Updated: May 22, 2020 9:22:29 am
Around 170 teachers of Economics from different colleges of Delhi University (DU) have written to the Head of Department (HoD) expressing “concerns and reservations” against DU’s online open book examinations scheduled to be held in July this year. DU’s Dean Examinations had issued a notice saying the exams would be held in the alternative format due to the ongoing COVID-19 pandemic.
A total of 171 teachers, including those from prestigious colleges like St Stephen’s College, Hindu College and Miranda House among others, wrote to HoD Sudhir Shah arguing that “based on strong student feedback and our own experience of the unsatisfactory and limited scope and coverage of online classes”, they felt that there are “very serious hindrances to time-bound online open book examinations in the pattern suggested by the university” and this it was not a feasible move at all.
“Given that many students are back at home, they may not have regular or certain access to the internet. It is possible that the server may be down or the internet speed too slow at the time of the exams. Many of us experienced this acutely while attempting to take online classes. The situation may be worse for students who are in containment zones,” the teachers wrote.
“Many students went back home during the midterm break without proper study material. They were caught unaware when the university closed and then the sudden lockdown happened very quickly. Many of them have their books and class-notes in Delhi. Even though we have uploaded some reading material, not all material (often with strict copyright and circulation rules) can be officially uploaded…It is needless to say that economically and socially disadvantaged students will face these problems disproportionately. Further, students who are differently abled will face immense problems and the proposed time duration will be grossly inadequate for them,” they added.
They also pointed “serious concerns regarding the pattern of the question paper”.
“Given the situation that no courses could be completed when the university closed down and that online teaching has been extremely uneven and inaccessible to many students, the range of choice given to the students should be much more than usual. Ironically, the instruction is that students have to answer 4 out of 6 questions, which is much less than the current norm in many courses. The need is to expand choices significantly, not reduce them,” the teachers wrote.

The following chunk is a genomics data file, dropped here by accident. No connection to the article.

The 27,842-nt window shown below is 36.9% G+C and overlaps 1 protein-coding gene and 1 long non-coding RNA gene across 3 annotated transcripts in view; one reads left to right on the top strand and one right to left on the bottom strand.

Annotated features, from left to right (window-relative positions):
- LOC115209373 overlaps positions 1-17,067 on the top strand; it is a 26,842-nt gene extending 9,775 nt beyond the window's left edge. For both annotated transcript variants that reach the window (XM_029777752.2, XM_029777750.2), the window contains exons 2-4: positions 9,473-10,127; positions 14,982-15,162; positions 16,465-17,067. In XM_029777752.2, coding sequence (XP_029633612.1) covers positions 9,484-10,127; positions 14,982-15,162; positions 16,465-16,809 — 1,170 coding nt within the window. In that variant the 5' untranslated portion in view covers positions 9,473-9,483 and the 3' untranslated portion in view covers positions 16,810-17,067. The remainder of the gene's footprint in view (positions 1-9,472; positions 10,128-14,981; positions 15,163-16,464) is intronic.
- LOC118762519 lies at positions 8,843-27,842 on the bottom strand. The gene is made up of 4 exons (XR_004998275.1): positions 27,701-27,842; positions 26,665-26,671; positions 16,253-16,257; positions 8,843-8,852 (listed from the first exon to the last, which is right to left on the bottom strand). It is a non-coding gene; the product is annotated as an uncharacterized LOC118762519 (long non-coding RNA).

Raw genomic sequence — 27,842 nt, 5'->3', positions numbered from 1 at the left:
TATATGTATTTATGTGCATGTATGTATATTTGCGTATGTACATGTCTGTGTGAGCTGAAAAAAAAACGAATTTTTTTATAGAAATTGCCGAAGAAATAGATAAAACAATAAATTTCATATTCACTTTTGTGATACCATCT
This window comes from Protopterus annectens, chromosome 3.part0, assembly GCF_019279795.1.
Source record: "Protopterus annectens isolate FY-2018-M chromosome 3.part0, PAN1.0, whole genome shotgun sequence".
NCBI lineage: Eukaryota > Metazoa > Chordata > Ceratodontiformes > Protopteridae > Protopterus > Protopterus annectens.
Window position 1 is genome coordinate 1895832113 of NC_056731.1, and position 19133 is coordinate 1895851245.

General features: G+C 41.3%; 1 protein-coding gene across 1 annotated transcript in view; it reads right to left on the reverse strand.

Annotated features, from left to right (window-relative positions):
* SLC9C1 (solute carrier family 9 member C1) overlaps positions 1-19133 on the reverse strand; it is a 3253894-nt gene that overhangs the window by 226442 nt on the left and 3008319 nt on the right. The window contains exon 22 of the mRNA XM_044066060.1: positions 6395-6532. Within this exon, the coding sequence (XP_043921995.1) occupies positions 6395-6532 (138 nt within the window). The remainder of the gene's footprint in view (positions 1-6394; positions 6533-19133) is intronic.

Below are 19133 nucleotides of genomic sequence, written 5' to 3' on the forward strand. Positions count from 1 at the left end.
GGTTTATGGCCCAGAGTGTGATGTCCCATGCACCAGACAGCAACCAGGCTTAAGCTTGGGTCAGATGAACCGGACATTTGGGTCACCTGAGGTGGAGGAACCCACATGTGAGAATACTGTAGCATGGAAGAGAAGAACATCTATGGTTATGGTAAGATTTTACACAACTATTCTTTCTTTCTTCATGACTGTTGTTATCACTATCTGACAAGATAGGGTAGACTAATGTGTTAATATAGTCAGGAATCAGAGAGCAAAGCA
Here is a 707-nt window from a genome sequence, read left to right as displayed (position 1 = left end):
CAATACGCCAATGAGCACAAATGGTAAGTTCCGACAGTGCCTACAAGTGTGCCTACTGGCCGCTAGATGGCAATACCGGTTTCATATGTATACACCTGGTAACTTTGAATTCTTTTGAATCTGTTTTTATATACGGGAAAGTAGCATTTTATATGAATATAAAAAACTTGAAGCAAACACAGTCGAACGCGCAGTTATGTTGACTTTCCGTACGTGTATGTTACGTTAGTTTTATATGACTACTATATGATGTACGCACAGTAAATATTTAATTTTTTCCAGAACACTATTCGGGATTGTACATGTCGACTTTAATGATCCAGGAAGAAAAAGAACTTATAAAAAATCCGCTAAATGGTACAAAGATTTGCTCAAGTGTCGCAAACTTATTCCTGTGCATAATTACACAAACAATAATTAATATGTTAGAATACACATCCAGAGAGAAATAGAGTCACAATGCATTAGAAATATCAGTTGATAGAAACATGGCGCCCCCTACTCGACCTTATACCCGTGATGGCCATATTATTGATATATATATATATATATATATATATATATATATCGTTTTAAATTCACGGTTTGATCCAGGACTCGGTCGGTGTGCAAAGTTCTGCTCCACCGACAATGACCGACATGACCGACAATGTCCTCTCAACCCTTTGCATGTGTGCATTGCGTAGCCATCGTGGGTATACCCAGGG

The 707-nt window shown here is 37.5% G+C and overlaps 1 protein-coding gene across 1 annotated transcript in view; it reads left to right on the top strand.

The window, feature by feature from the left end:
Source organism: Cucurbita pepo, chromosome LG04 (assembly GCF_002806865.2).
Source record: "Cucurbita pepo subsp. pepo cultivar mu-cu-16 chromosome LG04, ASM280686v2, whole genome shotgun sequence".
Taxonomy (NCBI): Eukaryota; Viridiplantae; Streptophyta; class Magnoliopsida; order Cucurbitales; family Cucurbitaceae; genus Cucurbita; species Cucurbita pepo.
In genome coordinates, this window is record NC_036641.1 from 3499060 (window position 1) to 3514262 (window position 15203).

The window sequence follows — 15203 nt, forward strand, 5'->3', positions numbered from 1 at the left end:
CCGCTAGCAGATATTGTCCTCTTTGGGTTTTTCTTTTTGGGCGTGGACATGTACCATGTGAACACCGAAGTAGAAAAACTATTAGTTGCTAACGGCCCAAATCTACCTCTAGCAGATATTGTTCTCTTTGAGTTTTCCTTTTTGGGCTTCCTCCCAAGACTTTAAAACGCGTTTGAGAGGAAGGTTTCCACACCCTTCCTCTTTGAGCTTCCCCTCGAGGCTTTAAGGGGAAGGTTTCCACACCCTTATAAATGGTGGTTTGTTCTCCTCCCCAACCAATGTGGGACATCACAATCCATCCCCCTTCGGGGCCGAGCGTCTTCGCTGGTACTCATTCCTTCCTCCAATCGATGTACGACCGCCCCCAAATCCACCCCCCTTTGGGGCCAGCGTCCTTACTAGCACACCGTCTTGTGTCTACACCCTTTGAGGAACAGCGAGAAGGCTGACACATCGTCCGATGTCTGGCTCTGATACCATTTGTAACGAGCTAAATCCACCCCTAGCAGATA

“Given the serious difficulties both in logistical issues and the very sanctity of the process, we doubt if any meaningful process of online examinations can be carried on at all. Further, since both normal and online examinations are faced with serious constraints, the university should have a multipronged approach to examinations and evaluations,” they added.
They gave two suggestions. Either, students be passed based on the internal assessments for this semester and “not assign any grades for this semester’s papers at all”, or “constitute grades for this semester based on their overall existing GPA of the previous semesters along with a component of internal assessment this semester”.
The teachers have asked that their suggestions and concerns be communicated to Dean Examinations Vinay Gupta. When asked if any further action had been taken on the letter, Economics HoD Sudhir Shah said, “I have replied to the letter and that’s it”.
In his reply, Shah wrote, “I believe everyone is alive to the technological, infrastructural and academic challenges. Everyone must also be aware of an HRD/UGC directive/advice/suggestion/recommendation to hold exams of some sort in July for the final year and no exams for the rest. Let’s hope some clarity emerges on the scope, applicability, and current status, keeping iv view the evolving epidemiological evidence.”
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